Skip to main content
Original Issue


Concrete and steel cannot contain man's atavistic yearning for water's soothing scene. The anglers shown here have fled the turmoil to relax for a few hours in the summer's breeze at New York's Coney Island pier and on the wharves and bulkhead banks of the East River (opposite). There are kindred spirits on the West Coast, too, who fish the cooler—but not much cleaner—waters of the Pacific (following pages). The catch is important, but not as important as relief from the worries that thrive on the raunchy streets a few yards away.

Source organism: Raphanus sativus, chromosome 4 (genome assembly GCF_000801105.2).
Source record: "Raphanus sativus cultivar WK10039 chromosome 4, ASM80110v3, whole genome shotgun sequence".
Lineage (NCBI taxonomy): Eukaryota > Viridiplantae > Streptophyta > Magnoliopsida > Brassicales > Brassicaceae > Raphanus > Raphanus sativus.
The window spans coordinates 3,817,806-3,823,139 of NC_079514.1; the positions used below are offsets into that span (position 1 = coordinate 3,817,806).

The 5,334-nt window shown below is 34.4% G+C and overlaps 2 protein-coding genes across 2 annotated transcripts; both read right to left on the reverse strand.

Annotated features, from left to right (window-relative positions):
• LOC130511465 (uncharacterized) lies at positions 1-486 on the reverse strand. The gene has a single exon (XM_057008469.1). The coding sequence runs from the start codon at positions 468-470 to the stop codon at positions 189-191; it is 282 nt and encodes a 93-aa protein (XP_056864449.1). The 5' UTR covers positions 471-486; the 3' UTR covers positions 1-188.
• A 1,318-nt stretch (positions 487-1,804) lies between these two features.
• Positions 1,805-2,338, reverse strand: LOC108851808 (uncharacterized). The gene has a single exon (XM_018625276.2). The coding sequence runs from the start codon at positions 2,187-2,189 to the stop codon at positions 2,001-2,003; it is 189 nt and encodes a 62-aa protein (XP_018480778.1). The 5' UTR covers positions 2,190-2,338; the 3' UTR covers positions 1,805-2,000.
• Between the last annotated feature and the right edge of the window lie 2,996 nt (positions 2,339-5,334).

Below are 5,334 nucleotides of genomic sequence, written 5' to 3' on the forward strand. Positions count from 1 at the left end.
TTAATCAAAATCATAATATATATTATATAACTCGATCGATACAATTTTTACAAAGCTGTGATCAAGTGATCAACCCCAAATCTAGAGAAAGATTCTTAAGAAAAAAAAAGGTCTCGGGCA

The July breeze can be brisk on San Francisco Bay and anglers dress accordingly. There are striped bass to be caught here in the shadow of the Golden Gate Bridge, but for most the catch is of the smaller variety—bottom fish or herring. There are crabs, too, and all in all enough action to entice a businessman (upper right) to attempt a few fast casts during his lunch-hour break.

It is much the same scene farther north along the Seattle waterfront, except on Pier 67, where in the comfort of his room in the Edgewater Inn a traveling man like Daniel Huffman can make his calls and lose little time between bites. When he is in Seattle, Huffman always reserves the same room, and always gets his fish. He deposits his catch in the bathtub.